Decoupling grooves are channels molded, cut, or otherwise formed in the outsole, midsole, or both to allow the shoe to preferentially flex along the decoupling groove axis or path. The groove or grooves allow the sole region on one side of a groove to move with a specifiable amount of independence relative to the sole region on the other side, thereby reducing the transfer of motion, force, and stress from one side to the other side. It will also be appreciated by persons skilled in the art that a groove need not be in the nature of a physical depression inset into the sole, but it may also be a virtual groove where material properties or structures define a flexion line. For example, decoupling groove 20 could be substantially coplanar with its adjacent i regions of sole unit but be made of a more elastic material than the adjacent regions so that those regions can react to force independently and decouple. Similarly, the groove could be a coplanar structure designed to flex, bend or collapse under force more easily than the adjacent regions, also allowing the regions to react independently to force. For example, accordion or pleated structures, perforated zones, or varying material thicknesses can create a stress risers and consequently flexion lines. Accordingly, the use of the term groove herein is intended to be exemplary and not limiting of a defined track between regions of sole unit that are designated for independent operation, such as decoupling. Hereinafter, the term decoupling track may be used to refer to any means of decoupling, including decoupling based on grooves, material properties, and structures.
Bridges are cross-connections that join the two sides of a decoupling groove to constrain the motion of the decoupled regions in a separately specifiable manner. The bridges therefore supply a counterforce that modifies the flexibility of the shoe along a defined track on a sole unit. This combination of decoupling grooves with bridges protects the wearer against excessive impact forces, for example at heel strike, while also stabilizing the footwear and foot throughout the gait cycle.
Forefoot refers to the distal region of the foot, above and including the ball of the foot and comprising the metatarsals and toes. Midfoot refers to the intermediate region of the foot, between the hindfoot and forefoot and comprising the navicular, cuboid, and cuneiform bones. Hindfoot is the proximal region of the foot, including the heel, and comprising the talus and calcaneus bones.
Referring to FIGS. 1 and 2, shoe assembly 10 includes a sole unit 11 having a midsole 12, outsole 14, heel counter 16, and toe box 18. As persons skilled in the art will appreciate, not all of these components are necessary, and shoes may have more or fewer components.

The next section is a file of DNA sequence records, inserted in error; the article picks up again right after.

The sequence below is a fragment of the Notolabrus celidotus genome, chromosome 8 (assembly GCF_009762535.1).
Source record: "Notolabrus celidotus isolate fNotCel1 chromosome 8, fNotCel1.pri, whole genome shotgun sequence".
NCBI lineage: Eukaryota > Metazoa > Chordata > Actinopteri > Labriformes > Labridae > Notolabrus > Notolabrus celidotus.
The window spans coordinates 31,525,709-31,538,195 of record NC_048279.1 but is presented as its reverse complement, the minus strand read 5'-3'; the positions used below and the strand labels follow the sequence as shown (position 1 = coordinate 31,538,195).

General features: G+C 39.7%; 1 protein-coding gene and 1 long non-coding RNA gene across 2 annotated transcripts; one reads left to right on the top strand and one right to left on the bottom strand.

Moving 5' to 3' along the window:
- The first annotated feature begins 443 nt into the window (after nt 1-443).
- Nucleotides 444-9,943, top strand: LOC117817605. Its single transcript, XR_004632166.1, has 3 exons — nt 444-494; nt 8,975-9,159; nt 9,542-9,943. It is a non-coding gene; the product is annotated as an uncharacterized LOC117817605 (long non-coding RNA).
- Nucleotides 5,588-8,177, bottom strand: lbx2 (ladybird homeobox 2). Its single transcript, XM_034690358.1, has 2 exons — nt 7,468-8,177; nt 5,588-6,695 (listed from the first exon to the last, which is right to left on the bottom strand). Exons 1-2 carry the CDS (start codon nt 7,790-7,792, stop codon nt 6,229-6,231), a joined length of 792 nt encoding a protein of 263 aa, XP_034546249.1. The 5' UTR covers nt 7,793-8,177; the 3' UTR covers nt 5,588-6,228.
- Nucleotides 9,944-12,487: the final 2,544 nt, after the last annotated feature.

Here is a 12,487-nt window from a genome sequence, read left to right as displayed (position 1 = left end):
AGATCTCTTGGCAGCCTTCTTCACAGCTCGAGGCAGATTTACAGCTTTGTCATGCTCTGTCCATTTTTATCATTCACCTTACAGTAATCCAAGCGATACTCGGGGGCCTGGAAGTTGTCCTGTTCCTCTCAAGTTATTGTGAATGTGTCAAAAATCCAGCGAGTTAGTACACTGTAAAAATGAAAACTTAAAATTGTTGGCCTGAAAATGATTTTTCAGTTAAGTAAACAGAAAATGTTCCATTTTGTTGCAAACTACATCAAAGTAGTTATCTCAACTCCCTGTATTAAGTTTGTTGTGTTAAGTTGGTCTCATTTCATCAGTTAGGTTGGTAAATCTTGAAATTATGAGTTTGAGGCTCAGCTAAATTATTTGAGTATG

Referring also to FIGS. 3A, 3B, and 3C, decoupling groove 20 is a channel provided in midsole 12 and outsole 14 to isolate lateral heel 22 from medial heel 24. During walking, running, or oilier activity, decoupling groove 20 allows the lateral heel 22 to move relatively independently from medial heel 24. If heel strike falls on lateral heel 22, then lateral heel 22 can move as a distinct region to respond to the heel strike and absorb the impact. This preferential flexing along decoupling groove 20 limits the transfer of motion through the shoe to the non-striking medial heel 24. In other embodiments, decoupling groove 20 might separate lateral midfoot 26 from medial midfoot 27; or lateral forefoot 28 from medial forefoot 29; or combinations thereof, alone or in combination.
Decoupling groove 20 does not totally isolate lateral heel 22 from medial heel 24, however. Ignoring bridges 30 for now, the amount of flexibility depends on the location, depth, shape, and other properties of decoupling groove 20 and on the physical properties of midsole 12, outsole 14, heel counter 16, and other shoe parts. For example, deeper grooves tend to increase the degree of independence, other things being equal. The particular purpose of a given shoe influences the type and amount of decoupling selected for it. For example, the decoupling requirements of a marring shoe, adapted for straight-line motion, differ from those of a court shoe, adapted to abrupt lateral changes of direction.
The crescent shape, heel location, and medial-lateral separation shown in FIGS. 2 and 3A are exemplary only. Contemplated embodiments suitable for particular purposes include, for example, multiple decoupling grooves, discontinuous decoupling grooves, linear or curved groove shapes, various cross-sectional profiles, any angular alignment, and placement anywhere along the sole. Typical fabrication methods include molding, excising, or otherwise forming a channel into the midsole, outsole, or both.